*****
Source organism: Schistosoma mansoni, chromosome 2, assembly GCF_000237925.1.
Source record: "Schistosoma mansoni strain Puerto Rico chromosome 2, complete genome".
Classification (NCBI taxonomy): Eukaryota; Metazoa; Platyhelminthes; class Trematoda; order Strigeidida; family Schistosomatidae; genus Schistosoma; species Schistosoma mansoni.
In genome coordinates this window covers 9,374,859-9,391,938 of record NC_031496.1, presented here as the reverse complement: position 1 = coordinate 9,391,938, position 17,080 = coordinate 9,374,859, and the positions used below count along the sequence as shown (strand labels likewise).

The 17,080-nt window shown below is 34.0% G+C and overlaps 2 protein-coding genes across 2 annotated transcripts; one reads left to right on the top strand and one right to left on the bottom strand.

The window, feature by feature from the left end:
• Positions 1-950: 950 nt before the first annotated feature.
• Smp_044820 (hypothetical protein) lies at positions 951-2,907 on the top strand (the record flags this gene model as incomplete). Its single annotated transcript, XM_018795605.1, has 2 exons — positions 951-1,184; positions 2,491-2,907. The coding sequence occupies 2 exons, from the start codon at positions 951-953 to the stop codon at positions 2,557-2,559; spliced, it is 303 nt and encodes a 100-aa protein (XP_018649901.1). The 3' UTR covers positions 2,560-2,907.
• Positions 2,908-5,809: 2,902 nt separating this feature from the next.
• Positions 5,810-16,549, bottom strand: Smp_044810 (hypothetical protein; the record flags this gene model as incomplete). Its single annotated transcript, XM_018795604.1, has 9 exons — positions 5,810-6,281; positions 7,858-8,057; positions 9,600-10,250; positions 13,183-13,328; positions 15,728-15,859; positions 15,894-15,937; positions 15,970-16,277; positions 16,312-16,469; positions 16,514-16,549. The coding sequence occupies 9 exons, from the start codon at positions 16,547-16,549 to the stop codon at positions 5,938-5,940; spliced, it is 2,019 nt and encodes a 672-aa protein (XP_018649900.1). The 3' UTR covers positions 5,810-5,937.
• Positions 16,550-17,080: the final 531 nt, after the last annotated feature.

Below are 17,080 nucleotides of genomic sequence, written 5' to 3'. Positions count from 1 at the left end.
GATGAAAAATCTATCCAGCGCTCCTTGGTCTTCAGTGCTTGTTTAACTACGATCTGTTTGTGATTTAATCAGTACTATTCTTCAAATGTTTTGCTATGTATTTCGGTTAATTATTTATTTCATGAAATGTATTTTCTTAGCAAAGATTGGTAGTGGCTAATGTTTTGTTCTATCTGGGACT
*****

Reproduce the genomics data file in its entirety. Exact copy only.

Source organism: Schistosoma mansoni, chromosome 2, assembly GCF_000237925.1.
Source record: "Schistosoma mansoni strain Puerto Rico chromosome 2, complete genome".
Classification (NCBI taxonomy): Eukaryota; Metazoa; Platyhelminthes; class Trematoda; order Strigeidida; family Schistosomatidae; genus Schistosoma; species Schistosoma mansoni.
In genome coordinates this window covers 9,374,859-9,391,938 of record NC_031496.1, presented here as the reverse complement: position 1 = coordinate 9,391,938, position 17,080 = coordinate 9,374,859, and the positions used below count along the sequence as shown (strand labels likewise).

The 17,080-nt window shown below is 34.0% G+C and overlaps 2 protein-coding genes across 2 annotated transcripts; one reads left to right on the top strand and one right to left on the bottom strand.

The window, feature by feature from the left end:
• Positions 1-950: 950 nt before the first annotated feature.
• Smp_044820 (hypothetical protein) lies at positions 951-2,907 on the top strand (the record flags this gene model as incomplete). Its single annotated transcript, XM_018795605.1, has 2 exons — positions 951-1,184; positions 2,491-2,907. The coding sequence occupies 2 exons, from the start codon at positions 951-953 to the stop codon at positions 2,557-2,559; spliced, it is 303 nt and encodes a 100-aa protein (XP_018649901.1). The 3' UTR covers positions 2,560-2,907.
• Positions 2,908-5,809: 2,902 nt separating this feature from the next.
• Positions 5,810-16,549, bottom strand: Smp_044810 (hypothetical protein; the record flags this gene model as incomplete). Its single annotated transcript, XM_018795604.1, has 9 exons — positions 5,810-6,281; positions 7,858-8,057; positions 9,600-10,250; positions 13,183-13,328; positions 15,728-15,859; positions 15,894-15,937; positions 15,970-16,277; positions 16,312-16,469; positions 16,514-16,549. The coding sequence occupies 9 exons, from the start codon at positions 16,547-16,549 to the stop codon at positions 5,938-5,940; spliced, it is 2,019 nt and encodes a 672-aa protein (XP_018649900.1). The 3' UTR covers positions 5,810-5,937.
• Positions 16,550-17,080: the final 531 nt, after the last annotated feature.

Below are 17,080 nucleotides of genomic sequence, written 5' to 3'. Positions count from 1 at the left end.
GATGAAAAATCTATCCAGCGCTCCTTGGTCTTCAGTGCTTGTTTAACTACGATCTGTTTGTGATTTAATCAGTACTATTCTTCAAATGTTTTGCTATGTATTTCGGTTAATTATTTATTTCATGAAATGTATTTTCTTAGCAAAGATTGGTAGTGGCTAATGTTTTGTTCTATCTGGGACT